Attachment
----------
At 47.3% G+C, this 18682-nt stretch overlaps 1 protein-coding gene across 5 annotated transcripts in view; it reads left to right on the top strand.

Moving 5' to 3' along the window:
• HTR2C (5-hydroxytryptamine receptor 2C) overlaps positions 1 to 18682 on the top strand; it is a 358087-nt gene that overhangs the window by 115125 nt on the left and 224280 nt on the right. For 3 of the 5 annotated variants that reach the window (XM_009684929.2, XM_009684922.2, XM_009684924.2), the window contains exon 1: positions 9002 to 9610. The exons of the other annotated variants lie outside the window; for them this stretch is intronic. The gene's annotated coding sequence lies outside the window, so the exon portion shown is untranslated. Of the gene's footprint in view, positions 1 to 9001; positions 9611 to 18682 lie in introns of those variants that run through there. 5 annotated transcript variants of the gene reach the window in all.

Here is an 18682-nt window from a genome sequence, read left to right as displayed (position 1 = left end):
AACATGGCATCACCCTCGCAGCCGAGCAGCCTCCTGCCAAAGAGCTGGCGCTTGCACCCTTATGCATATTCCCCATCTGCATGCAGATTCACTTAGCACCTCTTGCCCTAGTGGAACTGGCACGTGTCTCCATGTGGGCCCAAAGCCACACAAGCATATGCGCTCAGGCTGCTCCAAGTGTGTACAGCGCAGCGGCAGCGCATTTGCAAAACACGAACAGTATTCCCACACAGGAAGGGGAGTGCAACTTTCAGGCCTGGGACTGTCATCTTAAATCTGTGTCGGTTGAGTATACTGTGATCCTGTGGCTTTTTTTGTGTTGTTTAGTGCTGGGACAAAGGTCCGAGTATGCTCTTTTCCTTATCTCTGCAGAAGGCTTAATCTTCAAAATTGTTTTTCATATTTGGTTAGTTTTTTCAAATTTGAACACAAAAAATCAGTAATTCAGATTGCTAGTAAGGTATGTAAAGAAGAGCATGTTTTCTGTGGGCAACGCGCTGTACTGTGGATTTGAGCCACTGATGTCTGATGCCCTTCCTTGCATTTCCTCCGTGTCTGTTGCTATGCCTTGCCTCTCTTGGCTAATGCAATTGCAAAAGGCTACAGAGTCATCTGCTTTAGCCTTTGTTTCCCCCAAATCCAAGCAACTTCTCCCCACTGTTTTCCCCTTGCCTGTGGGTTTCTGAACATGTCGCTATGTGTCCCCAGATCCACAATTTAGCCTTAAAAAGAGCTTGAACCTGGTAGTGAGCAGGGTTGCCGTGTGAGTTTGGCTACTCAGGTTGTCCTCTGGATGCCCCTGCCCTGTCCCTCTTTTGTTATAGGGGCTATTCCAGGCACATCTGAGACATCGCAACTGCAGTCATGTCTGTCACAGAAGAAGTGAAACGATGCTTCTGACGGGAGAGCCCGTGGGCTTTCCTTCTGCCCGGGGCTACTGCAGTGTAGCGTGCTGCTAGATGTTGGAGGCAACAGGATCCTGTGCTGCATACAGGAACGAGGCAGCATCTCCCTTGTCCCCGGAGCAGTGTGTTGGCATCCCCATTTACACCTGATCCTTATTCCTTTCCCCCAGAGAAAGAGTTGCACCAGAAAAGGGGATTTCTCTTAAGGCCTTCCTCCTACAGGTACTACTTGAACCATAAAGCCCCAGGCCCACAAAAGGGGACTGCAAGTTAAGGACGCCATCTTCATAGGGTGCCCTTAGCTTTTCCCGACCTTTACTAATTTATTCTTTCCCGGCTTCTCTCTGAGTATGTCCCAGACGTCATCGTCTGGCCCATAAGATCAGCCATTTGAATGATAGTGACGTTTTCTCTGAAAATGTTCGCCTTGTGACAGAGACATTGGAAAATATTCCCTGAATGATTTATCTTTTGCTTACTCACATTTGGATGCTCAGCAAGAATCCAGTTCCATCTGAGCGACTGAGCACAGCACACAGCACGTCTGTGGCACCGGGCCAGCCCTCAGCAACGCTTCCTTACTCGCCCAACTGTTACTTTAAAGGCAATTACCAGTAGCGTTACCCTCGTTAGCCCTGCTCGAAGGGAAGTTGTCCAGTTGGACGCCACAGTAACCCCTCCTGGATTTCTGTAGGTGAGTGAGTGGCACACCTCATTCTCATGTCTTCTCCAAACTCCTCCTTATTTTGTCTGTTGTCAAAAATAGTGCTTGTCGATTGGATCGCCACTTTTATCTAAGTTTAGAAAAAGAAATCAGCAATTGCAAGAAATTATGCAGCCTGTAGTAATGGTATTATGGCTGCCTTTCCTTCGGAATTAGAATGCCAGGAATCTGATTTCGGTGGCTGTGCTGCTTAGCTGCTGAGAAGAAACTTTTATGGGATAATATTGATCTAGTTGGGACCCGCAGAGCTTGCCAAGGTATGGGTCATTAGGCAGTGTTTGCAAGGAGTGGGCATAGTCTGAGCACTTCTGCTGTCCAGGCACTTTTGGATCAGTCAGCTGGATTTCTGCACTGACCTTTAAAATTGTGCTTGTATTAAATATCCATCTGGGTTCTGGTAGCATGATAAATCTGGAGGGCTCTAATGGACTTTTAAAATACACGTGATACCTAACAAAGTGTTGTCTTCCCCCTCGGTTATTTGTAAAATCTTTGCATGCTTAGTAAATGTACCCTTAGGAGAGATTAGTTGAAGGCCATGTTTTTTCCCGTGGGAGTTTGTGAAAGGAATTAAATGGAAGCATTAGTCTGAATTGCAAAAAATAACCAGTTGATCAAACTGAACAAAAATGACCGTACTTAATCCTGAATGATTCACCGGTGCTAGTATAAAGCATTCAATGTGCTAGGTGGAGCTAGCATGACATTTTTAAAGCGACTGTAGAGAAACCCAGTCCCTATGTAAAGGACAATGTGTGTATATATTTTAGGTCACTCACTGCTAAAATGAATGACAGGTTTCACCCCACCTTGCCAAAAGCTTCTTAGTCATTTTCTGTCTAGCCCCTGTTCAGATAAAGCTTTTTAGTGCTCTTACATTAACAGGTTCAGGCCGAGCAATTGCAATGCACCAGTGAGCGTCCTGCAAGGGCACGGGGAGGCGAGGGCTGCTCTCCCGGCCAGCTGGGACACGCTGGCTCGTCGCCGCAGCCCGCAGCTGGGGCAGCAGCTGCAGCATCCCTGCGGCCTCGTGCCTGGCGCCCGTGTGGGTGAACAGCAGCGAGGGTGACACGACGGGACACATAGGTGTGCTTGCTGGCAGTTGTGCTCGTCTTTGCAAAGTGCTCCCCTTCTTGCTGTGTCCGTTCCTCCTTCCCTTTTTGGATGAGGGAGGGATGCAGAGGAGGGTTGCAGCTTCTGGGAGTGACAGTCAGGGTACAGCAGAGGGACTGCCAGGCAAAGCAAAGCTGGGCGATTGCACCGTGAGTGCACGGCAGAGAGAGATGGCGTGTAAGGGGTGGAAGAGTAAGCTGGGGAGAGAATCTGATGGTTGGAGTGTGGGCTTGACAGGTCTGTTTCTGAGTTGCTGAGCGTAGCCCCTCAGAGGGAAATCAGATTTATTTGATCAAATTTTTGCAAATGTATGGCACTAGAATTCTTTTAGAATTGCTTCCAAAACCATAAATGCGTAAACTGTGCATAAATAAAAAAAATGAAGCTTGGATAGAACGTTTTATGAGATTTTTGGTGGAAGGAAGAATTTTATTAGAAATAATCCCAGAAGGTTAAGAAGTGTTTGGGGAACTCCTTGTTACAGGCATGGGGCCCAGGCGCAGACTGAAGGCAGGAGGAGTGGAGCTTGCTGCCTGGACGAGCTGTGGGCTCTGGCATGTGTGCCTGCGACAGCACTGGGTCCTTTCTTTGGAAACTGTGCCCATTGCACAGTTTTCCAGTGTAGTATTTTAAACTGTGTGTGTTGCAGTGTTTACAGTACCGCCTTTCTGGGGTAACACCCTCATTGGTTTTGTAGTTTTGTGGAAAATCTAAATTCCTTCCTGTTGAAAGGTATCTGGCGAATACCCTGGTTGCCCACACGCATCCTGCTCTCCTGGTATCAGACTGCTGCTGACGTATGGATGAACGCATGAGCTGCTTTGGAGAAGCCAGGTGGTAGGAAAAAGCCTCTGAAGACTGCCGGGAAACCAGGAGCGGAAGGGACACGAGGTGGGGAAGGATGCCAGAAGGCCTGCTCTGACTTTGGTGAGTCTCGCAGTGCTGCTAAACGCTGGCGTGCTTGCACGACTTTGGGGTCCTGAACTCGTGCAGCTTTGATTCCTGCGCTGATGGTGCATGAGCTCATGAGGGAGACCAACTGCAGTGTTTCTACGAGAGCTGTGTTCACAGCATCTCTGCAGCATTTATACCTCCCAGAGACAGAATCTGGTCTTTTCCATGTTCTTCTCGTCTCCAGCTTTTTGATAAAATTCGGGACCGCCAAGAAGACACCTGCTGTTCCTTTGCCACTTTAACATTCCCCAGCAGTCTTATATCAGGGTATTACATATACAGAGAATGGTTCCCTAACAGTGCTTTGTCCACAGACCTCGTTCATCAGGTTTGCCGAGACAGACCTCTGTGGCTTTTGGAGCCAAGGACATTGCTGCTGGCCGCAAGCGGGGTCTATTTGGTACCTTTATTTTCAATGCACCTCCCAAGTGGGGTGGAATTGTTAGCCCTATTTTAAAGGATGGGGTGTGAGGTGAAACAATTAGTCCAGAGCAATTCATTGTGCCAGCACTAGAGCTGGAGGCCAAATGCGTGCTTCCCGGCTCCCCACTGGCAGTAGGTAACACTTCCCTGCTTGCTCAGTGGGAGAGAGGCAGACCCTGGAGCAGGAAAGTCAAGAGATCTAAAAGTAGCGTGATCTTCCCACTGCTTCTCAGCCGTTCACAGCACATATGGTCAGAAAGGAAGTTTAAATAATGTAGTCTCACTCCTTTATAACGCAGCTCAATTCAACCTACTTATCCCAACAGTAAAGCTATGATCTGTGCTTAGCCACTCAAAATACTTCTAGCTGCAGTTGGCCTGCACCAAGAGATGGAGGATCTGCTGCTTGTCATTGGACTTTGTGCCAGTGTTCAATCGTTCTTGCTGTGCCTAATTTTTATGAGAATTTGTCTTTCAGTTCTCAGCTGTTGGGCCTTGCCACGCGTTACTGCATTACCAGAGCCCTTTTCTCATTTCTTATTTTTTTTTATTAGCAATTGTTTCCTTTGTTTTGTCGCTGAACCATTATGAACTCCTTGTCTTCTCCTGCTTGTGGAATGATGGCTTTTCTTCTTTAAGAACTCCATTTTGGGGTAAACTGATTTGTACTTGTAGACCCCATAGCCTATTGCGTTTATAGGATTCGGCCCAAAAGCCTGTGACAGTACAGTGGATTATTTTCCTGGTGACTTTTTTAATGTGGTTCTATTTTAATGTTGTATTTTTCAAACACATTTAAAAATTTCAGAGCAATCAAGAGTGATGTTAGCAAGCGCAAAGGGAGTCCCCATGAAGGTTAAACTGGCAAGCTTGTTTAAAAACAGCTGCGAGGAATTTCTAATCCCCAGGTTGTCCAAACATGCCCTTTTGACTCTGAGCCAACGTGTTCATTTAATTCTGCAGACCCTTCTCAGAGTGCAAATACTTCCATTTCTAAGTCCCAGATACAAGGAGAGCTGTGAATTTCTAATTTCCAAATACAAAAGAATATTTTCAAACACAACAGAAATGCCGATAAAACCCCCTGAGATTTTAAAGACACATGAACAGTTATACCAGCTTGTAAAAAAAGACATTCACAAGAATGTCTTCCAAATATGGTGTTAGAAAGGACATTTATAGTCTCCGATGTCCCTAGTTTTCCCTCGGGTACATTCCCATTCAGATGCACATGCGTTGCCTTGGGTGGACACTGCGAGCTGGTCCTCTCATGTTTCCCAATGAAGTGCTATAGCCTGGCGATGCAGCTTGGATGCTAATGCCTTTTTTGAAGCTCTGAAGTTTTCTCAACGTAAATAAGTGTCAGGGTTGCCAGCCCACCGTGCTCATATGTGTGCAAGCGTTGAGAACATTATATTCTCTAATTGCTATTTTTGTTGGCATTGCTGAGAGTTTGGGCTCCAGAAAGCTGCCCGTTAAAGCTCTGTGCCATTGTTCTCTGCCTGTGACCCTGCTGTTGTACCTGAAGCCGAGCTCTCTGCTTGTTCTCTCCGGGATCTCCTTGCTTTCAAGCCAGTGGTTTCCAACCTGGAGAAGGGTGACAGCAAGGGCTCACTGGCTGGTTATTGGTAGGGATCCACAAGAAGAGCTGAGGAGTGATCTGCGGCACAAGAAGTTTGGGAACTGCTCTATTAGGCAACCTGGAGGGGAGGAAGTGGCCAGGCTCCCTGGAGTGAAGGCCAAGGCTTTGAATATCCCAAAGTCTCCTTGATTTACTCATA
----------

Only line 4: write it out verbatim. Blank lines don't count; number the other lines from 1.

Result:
Here is an 18682-nt window from a genome sequence, read left to right as displayed (position 1 = left end):